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Citroën () is a major French , part of the group.

Founded in 1919 by French industrialist (1878–1935), Citroën was the first mass-production car company outside the USA and pioneered the modern concept of creating a sales and services network that complements the motor car. Within eight years Citroën had become Europe's largest car manufacturer and the 4th largest in the world.Reynolds, John. "André Citroën: Engineer, Explorer, Entrepreneur". (J H Haynes & Co Ltd) Revised edition (25 August 2006) Page 63

Citroën earned a reputation for innovation and revolutionary engineering, which is reflected in the company's slogan "Créative Technologie". Its history of innovation began with its founding, when André-Gustave Citroën introduced the first industrial mass production of vehicles outside the United States, a technique he developed while mass-producing armaments for the French military in . In 1924, Citroën produced Europe’s first all-steel-bodied car, the B-10. In 1934, Citroën secured its reputation for innovation with its , not only the world's first mass-produced front-wheel drive car, but also one of the first cars to feature a -type body.Reynolds, John. "André Citroën: Engineer, Explorer, Entrepreneur". (J H Haynes & Co Ltd) Revised edition (25 August 2006) inside cover In 1954 Citroën produced the world's first system, then in 1955 the revolutionary , the first European production car with . In 1967, Citroën introduced the first in several models, allowing for greater visibility on winding roads.

The brand celebrated its 90th Anniversary in 2009.


History

Early years
built armaments for France during ; after the war, however, he had a factory without a product. In 1919, the business started to produce , beginning with the conventional . The Type A was designed by , chief design officer from .

That same year, André Citroën briefly negotiated with on a proposed sale of the Citroën company to GM., p. 317. The deal nearly closed, but GM ultimately decided that its management and capital would be too overstretched by the takeover. Citroën thus remained independent for many years to come.

Citroën was a keen marketer—he used the as the world's largest advertising sign, as recorded in the . He also sponsored expeditions in Asia (Croisière Jaune), North America, (Croisière Blanche) and Africa (Croisière Noire) intended to demonstrate the potential for motor vehicles equipped with the system to cross inhospitable regions. The expeditions conveyed and .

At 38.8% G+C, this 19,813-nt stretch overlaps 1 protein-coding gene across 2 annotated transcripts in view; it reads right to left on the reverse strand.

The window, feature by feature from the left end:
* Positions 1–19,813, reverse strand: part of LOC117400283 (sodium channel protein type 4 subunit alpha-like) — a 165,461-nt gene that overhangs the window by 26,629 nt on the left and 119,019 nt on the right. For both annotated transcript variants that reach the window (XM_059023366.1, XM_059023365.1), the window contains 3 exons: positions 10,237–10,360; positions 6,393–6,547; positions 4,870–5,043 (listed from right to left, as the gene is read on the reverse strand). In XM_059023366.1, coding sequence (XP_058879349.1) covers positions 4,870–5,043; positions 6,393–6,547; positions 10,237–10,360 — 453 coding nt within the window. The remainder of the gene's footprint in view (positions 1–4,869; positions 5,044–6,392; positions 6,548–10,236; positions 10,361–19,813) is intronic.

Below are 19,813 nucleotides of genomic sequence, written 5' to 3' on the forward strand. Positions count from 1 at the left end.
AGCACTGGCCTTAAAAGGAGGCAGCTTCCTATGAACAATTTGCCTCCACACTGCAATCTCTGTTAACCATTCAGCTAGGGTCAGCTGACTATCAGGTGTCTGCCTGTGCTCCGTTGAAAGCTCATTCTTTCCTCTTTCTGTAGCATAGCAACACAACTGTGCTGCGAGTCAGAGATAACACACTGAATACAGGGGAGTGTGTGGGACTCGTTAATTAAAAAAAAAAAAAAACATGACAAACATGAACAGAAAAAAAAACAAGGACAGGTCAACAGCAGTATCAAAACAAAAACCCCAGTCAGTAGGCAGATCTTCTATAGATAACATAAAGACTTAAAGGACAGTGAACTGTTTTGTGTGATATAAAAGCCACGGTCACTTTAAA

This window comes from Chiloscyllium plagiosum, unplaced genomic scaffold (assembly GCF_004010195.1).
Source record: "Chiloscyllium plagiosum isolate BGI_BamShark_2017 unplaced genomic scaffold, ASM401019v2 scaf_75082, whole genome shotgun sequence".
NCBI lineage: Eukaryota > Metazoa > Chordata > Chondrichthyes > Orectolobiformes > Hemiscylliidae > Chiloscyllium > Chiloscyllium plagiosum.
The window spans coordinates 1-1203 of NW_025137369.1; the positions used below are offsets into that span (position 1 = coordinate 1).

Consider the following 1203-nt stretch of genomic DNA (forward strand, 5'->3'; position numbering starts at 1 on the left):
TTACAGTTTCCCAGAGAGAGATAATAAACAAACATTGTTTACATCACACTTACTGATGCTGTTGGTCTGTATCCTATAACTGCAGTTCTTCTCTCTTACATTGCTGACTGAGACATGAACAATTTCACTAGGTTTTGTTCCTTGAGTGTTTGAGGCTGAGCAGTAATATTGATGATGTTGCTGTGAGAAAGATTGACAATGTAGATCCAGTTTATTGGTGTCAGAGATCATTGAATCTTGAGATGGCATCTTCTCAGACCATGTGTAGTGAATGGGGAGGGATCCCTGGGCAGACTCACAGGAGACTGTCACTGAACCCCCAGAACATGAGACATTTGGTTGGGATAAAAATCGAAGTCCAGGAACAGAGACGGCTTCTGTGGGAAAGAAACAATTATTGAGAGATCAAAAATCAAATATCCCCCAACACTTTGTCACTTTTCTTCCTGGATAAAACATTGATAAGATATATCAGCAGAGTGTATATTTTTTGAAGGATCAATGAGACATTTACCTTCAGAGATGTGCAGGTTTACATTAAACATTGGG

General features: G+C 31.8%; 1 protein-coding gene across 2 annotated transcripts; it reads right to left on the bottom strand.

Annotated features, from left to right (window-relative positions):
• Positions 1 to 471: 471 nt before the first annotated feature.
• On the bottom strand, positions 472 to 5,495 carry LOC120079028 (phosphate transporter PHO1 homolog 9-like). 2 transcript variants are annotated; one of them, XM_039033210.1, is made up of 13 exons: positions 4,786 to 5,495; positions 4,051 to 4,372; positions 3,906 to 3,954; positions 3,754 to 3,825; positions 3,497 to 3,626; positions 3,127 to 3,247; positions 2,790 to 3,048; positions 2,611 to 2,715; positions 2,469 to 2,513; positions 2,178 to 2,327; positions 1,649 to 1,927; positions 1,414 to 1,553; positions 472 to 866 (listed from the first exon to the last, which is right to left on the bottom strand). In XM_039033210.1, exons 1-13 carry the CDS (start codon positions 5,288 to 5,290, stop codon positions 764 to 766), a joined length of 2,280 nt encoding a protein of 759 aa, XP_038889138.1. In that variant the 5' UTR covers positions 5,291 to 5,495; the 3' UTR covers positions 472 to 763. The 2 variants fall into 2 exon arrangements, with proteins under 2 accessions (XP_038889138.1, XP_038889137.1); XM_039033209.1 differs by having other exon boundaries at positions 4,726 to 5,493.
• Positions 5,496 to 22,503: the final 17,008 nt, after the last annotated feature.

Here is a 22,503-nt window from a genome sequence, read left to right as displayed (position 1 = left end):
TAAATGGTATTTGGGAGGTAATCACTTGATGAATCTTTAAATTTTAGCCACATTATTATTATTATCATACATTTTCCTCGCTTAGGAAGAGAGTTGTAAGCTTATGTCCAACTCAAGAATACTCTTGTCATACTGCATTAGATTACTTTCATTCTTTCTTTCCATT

Demonstrating extraordinary toughness, a 1923 Citroën that had already travelled was the first car to be driven around Australia. The car, a 1923 Citroën 5CV Type C Torpedo, was driven by Neville Westwood from , on a round trip from August to December 1925. The car is now fully restored and in the collection of the .

In 1924, Citroën began a business relationship with American engineer . From 1899, Budd had worked to develop stainless steel bodies for railroad cars, for the in particular. Budd went on to manufacture steel bodies for many automakers, being his first big auto client. At the Paris Motor Show in October 1924, Citroën introduced the , the first all-steel body in Europe.

The cars were initially successful in the marketplace, but soon competitors (who were still using a structure for their bodies) introduced new body designs. Citroën did not redesign the bodies of his cars. Citroëns still sold in large quantities in spite of not changing the body design, but the car's low price was the main selling point and Citroën experienced heavy losses.

In 1927, the bank helped Citroen by bringing new, much-needed funds as well as by renegotiating its debt—for example, by buying out the SOVAC. It went even further by entering in its capital and being represented at the board. The three directors sent by were , , and .

In an attempt to remedy the situation, Citroën developed the . The Traction Avant had three revolutionary features: , front wheel , and . Citroën commissioned Budd to create a prototype, which evolved into the 7-horsepower (), of 1934.

In 1933, Citroën also introduced the Rosalie, the first commercially available passenger car with a , developed with .


Michelin era
Achieving quick development of the Traction Avant and its production facilities at the same time was too costly and overly ambitious, causing the financial ruin of the company. In December 1934, despite the assistance of the Michelin company, Citroën filed for bankruptcy. Within the month, Michelin, already the car manufacturer's largest creditor, became in addition its principal shareholder. Fortunately for Michelin, the technologically advanced met with market acceptance, and the basic philosophy that had led to this design continued. Pierre Michelin became the chairman of Citroën. became the vice-president of Citroën and chief of the engineering and design department. In 1935 died from stomach cancer.

had been a First World War air reconnaissance photography specialist with the . He was capable and effective and finished the war having risen to the rank of captain. He was also courageous, having been decorated with the Military Cross and the Legion of Honour. He started working for in 1918, reporting directly to , co-director and founder of the business. Boulanger joined the Michelin board in 1922. He became president of Citroën in 1937 after the death of his friend and kept his position until his death in 1950. In 1938, he also became Michelin's joint managing director.

During the Boulanger refused to meet Dr. or communicate with the German authorities except through intermediaries. He organised a "go slow" on production of trucks for the , many of which were sabotaged at the factory, by putting the notch on the oil dipstick in the wrong place, resulting in engine seizure. In 1944 when the headquarters in Paris was sacked by the , his name was prominent on a blacklist of the most important "enemies of the Reich" to be arrested in the event of an allied invasion of France. ξ1